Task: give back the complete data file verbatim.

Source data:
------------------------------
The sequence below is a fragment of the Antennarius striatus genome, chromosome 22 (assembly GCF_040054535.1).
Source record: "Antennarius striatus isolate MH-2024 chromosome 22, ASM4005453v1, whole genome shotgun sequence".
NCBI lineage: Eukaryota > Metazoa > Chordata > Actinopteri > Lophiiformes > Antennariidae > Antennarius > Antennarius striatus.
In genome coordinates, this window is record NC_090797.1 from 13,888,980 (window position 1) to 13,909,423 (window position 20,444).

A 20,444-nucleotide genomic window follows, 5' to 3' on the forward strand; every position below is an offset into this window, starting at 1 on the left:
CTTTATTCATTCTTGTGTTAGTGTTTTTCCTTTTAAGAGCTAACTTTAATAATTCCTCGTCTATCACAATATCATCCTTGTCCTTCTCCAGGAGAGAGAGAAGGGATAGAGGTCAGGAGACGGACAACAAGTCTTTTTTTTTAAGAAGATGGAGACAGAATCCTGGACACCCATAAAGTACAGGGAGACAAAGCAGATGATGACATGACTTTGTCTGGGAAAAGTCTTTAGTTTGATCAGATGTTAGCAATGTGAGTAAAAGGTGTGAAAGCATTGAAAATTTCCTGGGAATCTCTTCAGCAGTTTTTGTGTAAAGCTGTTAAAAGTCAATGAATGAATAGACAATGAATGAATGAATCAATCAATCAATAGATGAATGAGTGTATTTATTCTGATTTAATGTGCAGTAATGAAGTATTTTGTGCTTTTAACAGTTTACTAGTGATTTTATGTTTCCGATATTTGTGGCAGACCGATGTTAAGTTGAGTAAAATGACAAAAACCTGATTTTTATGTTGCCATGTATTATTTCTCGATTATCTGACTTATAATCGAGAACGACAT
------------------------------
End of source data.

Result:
The sequence below is a fragment of the Antennarius striatus genome, chromosome 22 (assembly GCF_040054535.1).
Source record: "Antennarius striatus isolate MH-2024 chromosome 22, ASM4005453v1, whole genome shotgun sequence".
NCBI lineage: Eukaryota > Metazoa > Chordata > Actinopteri > Lophiiformes > Antennariidae > Antennarius > Antennarius striatus.
In genome coordinates, this window is record NC_090797.1 from 13,888,980 (window position 1) to 13,909,423 (window position 20,444).

A 20,444-nucleotide genomic window follows, 5' to 3' on the forward strand; every position below is an offset into this window, starting at 1 on the left:
CTTTATTCATTCTTGTGTTAGTGTTTTTCCTTTTAAGAGCTAACTTTAATAATTCCTCGTCTATCACAATATCATCCTTGTCCTTCTCCAGGAGAGAGAGAAGGGATAGAGGTCAGGAGACGGACAACAAGTCTTTTTTTTTAAGAAGATGGAGACAGAATCCTGGACACCCATAAAGTACAGGGAGACAAAGCAGATGATGACATGACTTTGTCTGGGAAAAGTCTTTAGTTTGATCAGATGTTAGCAATGTGAGTAAAAGGTGTGAAAGCATTGAAAATTTCCTGGGAATCTCTTCAGCAGTTTTTGTGTAAAGCTGTTAAAAGTCAATGAATGAATAGACAATGAATGAATGAATCAATCAATCAATAGATGAATGAGTGTATTTATTCTGATTTAATGTGCAGTAATGAAGTATTTTGTGCTTTTAACAGTTTACTAGTGATTTTATGTTTCCGATATTTGTGGCAGACCGATGTTAAGTTGAGTAAAATGACAAAAACCTGATTTTTATGTTGCCATGTATTATTTCTCGATTATCTGACTTATAATCGAGAACGACAT